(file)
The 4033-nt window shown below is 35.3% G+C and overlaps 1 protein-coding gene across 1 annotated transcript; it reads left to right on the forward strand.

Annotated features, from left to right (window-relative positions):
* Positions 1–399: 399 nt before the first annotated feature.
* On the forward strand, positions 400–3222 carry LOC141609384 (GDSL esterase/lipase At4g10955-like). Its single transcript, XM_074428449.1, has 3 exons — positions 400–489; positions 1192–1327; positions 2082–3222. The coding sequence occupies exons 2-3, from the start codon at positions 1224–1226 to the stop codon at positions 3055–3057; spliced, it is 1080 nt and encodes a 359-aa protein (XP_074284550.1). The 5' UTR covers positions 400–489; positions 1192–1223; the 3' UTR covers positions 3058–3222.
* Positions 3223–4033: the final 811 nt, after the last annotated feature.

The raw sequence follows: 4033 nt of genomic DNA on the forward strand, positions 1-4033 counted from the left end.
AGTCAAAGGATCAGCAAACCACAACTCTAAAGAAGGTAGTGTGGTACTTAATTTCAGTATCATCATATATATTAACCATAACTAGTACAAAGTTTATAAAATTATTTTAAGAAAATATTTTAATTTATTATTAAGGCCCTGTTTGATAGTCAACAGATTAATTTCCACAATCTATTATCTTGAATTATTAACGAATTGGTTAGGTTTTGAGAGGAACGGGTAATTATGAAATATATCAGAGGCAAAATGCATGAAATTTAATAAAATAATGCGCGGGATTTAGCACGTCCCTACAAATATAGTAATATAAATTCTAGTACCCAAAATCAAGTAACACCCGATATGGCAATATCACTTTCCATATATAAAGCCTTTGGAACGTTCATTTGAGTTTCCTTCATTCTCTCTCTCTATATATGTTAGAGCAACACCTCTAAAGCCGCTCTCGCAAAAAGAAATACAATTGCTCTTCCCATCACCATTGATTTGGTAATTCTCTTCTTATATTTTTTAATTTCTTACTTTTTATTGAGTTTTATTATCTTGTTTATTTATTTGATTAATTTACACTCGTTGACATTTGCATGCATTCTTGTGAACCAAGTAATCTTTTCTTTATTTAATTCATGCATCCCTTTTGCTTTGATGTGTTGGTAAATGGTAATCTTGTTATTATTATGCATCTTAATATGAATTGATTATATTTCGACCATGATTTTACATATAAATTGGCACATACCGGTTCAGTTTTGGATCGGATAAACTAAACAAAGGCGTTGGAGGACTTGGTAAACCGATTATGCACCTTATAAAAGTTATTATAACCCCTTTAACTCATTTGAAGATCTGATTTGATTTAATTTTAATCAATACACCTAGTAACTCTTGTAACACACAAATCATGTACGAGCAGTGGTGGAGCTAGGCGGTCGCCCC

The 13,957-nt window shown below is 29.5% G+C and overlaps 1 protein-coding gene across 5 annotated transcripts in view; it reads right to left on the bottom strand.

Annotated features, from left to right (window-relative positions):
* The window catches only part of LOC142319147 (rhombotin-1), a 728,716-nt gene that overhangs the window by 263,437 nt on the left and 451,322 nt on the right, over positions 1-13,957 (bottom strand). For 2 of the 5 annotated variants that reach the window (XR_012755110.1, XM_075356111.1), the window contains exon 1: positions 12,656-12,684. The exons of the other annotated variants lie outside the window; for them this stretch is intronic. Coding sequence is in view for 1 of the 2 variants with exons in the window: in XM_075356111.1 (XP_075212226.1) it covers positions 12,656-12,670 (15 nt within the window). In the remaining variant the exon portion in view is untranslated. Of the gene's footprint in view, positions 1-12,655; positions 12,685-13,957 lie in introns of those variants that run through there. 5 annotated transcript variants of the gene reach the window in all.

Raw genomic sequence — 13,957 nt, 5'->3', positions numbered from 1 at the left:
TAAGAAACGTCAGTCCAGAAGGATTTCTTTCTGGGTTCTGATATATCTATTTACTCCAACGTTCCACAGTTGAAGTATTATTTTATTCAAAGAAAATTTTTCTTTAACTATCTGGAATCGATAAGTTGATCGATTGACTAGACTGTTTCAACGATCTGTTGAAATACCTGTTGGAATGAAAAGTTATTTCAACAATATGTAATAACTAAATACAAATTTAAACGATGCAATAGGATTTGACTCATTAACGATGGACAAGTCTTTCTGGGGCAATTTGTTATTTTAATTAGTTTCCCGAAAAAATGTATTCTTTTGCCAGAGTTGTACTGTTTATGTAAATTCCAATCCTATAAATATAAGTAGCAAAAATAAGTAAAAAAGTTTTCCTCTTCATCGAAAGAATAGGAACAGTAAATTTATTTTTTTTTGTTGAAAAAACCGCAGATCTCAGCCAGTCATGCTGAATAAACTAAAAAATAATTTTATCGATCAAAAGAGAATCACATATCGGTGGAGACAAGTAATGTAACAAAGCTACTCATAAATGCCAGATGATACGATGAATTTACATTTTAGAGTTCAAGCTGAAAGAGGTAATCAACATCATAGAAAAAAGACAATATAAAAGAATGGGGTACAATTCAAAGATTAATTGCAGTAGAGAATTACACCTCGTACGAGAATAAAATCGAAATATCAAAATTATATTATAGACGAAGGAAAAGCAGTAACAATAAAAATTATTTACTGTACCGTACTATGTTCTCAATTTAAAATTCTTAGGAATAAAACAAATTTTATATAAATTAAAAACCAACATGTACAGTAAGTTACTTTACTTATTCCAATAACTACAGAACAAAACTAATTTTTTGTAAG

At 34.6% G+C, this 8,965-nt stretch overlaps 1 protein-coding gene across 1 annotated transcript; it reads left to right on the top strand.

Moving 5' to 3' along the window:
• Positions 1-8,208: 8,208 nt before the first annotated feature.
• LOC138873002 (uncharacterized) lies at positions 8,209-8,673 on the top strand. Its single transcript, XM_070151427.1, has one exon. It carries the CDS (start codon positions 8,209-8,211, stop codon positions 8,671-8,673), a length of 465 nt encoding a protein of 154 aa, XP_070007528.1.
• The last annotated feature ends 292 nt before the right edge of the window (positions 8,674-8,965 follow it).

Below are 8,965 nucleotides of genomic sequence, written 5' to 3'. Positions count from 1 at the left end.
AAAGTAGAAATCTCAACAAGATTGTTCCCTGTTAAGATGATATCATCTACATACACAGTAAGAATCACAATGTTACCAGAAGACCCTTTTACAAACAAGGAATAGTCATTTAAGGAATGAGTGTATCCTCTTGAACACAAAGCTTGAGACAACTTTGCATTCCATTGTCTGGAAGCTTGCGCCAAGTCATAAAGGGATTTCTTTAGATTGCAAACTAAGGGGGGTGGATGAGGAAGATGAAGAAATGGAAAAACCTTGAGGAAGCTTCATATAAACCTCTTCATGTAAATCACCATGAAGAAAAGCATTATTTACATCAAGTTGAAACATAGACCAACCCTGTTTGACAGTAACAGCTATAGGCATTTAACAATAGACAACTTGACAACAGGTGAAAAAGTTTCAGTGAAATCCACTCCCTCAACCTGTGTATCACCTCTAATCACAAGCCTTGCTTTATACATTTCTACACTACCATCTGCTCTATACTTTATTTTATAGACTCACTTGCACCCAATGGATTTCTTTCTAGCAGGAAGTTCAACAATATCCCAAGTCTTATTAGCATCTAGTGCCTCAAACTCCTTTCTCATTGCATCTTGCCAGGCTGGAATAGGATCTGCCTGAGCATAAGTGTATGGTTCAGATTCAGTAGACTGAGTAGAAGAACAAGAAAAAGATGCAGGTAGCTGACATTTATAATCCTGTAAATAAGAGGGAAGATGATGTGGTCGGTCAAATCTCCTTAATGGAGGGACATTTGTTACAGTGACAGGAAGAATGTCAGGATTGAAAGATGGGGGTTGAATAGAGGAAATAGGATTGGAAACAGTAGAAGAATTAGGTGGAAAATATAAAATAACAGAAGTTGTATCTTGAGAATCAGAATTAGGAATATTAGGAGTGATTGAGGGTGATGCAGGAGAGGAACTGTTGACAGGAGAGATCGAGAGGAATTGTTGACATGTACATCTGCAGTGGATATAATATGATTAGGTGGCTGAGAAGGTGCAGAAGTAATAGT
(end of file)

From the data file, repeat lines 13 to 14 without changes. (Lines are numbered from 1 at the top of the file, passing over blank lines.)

At 34.6% G+C, this 8,965-nt stretch overlaps 1 protein-coding gene across 1 annotated transcript; it reads left to right on the top strand.

Moving 5' to 3' along the window: